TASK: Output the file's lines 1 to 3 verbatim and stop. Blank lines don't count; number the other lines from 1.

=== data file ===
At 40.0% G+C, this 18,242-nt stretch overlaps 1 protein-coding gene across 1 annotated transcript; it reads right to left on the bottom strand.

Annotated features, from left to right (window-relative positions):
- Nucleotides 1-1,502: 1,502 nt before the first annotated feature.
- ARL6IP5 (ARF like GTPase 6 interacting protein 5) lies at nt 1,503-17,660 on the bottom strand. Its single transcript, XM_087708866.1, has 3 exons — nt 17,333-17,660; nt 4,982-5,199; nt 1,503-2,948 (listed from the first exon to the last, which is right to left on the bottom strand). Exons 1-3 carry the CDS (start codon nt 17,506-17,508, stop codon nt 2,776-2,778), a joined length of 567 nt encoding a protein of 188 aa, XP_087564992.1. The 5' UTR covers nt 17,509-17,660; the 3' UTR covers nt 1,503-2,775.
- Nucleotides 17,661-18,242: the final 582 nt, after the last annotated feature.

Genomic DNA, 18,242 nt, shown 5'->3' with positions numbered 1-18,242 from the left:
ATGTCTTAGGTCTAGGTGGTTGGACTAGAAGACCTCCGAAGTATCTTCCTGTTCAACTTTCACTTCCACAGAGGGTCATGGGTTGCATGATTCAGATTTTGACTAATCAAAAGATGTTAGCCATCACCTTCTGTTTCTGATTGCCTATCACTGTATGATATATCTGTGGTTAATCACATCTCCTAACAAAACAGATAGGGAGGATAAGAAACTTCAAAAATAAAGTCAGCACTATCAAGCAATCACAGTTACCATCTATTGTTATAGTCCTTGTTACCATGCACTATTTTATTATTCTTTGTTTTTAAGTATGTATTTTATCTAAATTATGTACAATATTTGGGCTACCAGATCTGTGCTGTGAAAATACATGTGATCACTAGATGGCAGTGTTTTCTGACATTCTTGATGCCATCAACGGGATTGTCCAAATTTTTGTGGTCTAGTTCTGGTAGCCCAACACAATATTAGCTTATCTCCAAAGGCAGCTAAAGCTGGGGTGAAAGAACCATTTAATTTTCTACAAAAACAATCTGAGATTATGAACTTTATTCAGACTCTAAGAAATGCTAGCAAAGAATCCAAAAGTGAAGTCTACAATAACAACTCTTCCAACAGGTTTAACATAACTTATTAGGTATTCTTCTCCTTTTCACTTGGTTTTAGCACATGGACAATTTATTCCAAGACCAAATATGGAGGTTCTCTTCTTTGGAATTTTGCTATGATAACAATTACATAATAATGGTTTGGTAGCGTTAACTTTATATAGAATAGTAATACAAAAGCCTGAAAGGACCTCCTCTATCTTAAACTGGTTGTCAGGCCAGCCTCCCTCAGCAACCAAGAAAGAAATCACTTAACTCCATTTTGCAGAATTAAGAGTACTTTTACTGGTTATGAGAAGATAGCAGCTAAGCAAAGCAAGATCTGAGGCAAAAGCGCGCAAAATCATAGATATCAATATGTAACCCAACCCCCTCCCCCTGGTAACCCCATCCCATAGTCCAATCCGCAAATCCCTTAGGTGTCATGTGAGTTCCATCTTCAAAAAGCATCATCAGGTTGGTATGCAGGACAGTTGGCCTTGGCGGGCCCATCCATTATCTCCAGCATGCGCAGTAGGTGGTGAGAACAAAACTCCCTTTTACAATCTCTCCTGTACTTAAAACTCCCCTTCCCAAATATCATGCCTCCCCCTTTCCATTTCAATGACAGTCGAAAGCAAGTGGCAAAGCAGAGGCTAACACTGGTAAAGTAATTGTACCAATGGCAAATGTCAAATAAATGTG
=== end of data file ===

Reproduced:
At 40.0% G+C, this 18,242-nt stretch overlaps 1 protein-coding gene across 1 annotated transcript; it reads right to left on the bottom strand.

Annotated features, from left to right (window-relative positions):
- Nucleotides 1-1,502: 1,502 nt before the first annotated feature.